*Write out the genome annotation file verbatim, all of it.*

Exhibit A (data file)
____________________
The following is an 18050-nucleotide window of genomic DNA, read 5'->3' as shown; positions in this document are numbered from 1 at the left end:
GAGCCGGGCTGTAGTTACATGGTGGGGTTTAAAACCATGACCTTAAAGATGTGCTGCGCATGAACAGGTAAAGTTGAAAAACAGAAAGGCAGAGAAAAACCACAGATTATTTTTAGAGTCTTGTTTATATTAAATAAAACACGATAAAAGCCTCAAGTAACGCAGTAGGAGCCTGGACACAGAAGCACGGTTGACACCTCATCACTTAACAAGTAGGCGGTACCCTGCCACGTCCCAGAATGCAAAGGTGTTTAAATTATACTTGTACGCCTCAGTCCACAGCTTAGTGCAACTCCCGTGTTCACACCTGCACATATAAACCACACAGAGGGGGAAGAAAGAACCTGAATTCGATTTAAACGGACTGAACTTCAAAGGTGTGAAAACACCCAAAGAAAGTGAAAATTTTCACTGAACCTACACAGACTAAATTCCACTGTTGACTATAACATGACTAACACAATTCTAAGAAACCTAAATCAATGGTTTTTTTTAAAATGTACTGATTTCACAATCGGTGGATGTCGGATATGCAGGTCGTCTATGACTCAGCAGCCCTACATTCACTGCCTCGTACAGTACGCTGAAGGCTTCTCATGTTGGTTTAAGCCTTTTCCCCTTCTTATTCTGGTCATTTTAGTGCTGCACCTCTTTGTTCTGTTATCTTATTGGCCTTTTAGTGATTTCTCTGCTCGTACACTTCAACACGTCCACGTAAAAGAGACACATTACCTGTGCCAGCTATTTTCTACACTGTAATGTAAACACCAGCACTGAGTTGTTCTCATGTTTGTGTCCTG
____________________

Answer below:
The following is an 18050-nucleotide window of genomic DNA, read 5'->3' as shown; positions in this document are numbered from 1 at the left end:
GAGCCGGGCTGTAGTTACATGGTGGGGTTTAAAACCATGACCTTAAAGATGTGCTGCGCATGAACAGGTAAAGTTGAAAAACAGAAAGGCAGAGAAAAACCACAGATTATTTTTAGAGTCTTGTTTATATTAAATAAAACACGATAAAAGCCTCAAGTAACGCAGTAGGAGCCTGGACACAGAAGCACGGTTGACACCTCATCACTTAACAAGTAGGCGGTACCCTGCCACGTCCCAGAATGCAAAGGTGTTTAAATTATACTTGTACGCCTCAGTCCACAGCTTAGTGCAACTCCCGTGTTCACACCTGCACATATAAACCACACAGAGGGGGAAGAAAGAACCTGAATTCGATTTAAACGGACTGAACTTCAAAGGTGTGAAAACACCCAAAGAAAGTGAAAATTTTCACTGAACCTACACAGACTAAATTCCACTGTTGACTATAACATGACTAACACAATTCTAAGAAACCTAAATCAATGGTTTTTTTTAAAATGTACTGATTTCACAATCGGTGGATGTCGGATATGCAGGTCGTCTATGACTCAGCAGCCCTACATTCACTGCCTCGTACAGTACGCTGAAGGCTTCTCATGTTGGTTTAAGCCTTTTCCCCTTCTTATTCTGGTCATTTTAGTGCTGCACCTCTTTGTTCTGTTATCTTATTGGCCTTTTAGTGATTTCTCTGCTCGTACACTTCAACACGTCCACGTAAAAGAGACACATTACCTGTGCCAGCTATTTTCTACACTGTAATGTAAACACCAGCACTGAGTTGTTCTCATGTTTGTGTCCTG